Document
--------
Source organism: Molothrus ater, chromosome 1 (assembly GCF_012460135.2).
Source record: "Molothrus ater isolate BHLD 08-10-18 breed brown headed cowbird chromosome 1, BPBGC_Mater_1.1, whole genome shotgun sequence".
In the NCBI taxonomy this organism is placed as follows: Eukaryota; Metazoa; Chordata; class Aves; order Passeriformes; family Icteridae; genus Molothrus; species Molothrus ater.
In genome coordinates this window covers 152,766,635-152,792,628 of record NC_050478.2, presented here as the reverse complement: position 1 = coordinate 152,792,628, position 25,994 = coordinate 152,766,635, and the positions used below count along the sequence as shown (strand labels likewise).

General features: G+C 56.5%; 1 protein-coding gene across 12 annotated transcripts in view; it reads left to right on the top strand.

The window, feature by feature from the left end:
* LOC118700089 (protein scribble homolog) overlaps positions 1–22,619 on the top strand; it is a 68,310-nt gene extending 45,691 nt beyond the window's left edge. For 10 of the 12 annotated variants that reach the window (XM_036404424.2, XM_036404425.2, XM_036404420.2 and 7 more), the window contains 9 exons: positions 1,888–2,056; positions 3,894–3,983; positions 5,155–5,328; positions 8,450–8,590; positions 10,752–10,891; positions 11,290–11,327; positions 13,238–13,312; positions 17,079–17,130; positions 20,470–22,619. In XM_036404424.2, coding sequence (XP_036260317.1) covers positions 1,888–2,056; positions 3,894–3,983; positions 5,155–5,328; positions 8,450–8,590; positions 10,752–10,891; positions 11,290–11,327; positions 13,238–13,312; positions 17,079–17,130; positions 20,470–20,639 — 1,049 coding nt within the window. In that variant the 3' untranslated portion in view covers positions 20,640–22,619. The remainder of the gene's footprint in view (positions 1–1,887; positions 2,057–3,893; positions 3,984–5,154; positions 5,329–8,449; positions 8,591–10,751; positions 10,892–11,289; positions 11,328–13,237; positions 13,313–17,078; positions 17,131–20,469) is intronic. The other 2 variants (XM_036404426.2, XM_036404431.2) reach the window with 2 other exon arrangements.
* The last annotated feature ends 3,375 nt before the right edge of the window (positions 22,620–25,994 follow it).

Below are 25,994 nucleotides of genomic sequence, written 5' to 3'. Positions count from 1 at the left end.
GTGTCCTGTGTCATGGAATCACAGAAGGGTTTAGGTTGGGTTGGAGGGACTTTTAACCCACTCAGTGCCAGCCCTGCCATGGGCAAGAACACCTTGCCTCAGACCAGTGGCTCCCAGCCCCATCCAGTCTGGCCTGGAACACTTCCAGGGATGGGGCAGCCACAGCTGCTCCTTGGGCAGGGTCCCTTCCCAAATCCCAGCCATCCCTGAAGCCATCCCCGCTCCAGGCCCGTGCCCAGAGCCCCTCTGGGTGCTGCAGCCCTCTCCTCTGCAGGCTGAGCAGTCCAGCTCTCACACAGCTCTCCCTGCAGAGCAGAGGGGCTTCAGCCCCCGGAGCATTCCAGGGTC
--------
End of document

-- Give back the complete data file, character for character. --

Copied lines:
Source organism: Molothrus ater, chromosome 1 (assembly GCF_012460135.2).
Source record: "Molothrus ater isolate BHLD 08-10-18 breed brown headed cowbird chromosome 1, BPBGC_Mater_1.1, whole genome shotgun sequence".
In the NCBI taxonomy this organism is placed as follows: Eukaryota; Metazoa; Chordata; class Aves; order Passeriformes; family Icteridae; genus Molothrus; species Molothrus ater.
In genome coordinates this window covers 152,766,635-152,792,628 of record NC_050478.2, presented here as the reverse complement: position 1 = coordinate 152,792,628, position 25,994 = coordinate 152,766,635, and the positions used below count along the sequence as shown (strand labels likewise).

General features: G+C 56.5%; 1 protein-coding gene across 12 annotated transcripts in view; it reads left to right on the top strand.

The window, feature by feature from the left end:
* LOC118700089 (protein scribble homolog) overlaps positions 1–22,619 on the top strand; it is a 68,310-nt gene extending 45,691 nt beyond the window's left edge. For 10 of the 12 annotated variants that reach the window (XM_036404424.2, XM_036404425.2, XM_036404420.2 and 7 more), the window contains 9 exons: positions 1,888–2,056; positions 3,894–3,983; positions 5,155–5,328; positions 8,450–8,590; positions 10,752–10,891; positions 11,290–11,327; positions 13,238–13,312; positions 17,079–17,130; positions 20,470–22,619. In XM_036404424.2, coding sequence (XP_036260317.1) covers positions 1,888–2,056; positions 3,894–3,983; positions 5,155–5,328; positions 8,450–8,590; positions 10,752–10,891; positions 11,290–11,327; positions 13,238–13,312; positions 17,079–17,130; positions 20,470–20,639 — 1,049 coding nt within the window. In that variant the 3' untranslated portion in view covers positions 20,640–22,619. The remainder of the gene's footprint in view (positions 1–1,887; positions 2,057–3,893; positions 3,984–5,154; positions 5,329–8,449; positions 8,591–10,751; positions 10,892–11,289; positions 11,328–13,237; positions 13,313–17,078; positions 17,131–20,469) is intronic. The other 2 variants (XM_036404426.2, XM_036404431.2) reach the window with 2 other exon arrangements.
* The last annotated feature ends 3,375 nt before the right edge of the window (positions 22,620–25,994 follow it).

Below are 25,994 nucleotides of genomic sequence, written 5' to 3'. Positions count from 1 at the left end.
GTGTCCTGTGTCATGGAATCACAGAAGGGTTTAGGTTGGGTTGGAGGGACTTTTAACCCACTCAGTGCCAGCCCTGCCATGGGCAAGAACACCTTGCCTCAGACCAGTGGCTCCCAGCCCCATCCAGTCTGGCCTGGAACACTTCCAGGGATGGGGCAGCCACAGCTGCTCCTTGGGCAGGGTCCCTTCCCAAATCCCAGCCATCCCTGAAGCCATCCCCGCTCCAGGCCCGTGCCCAGAGCCCCTCTGGGTGCTGCAGCCCTCTCCTCTGCAGGCTGAGCAGTCCAGCTCTCACACAGCTCTCCCTGCAGAGCAGAGGGGCTTCAGCCCCCGGAGCATTCCAGGGTC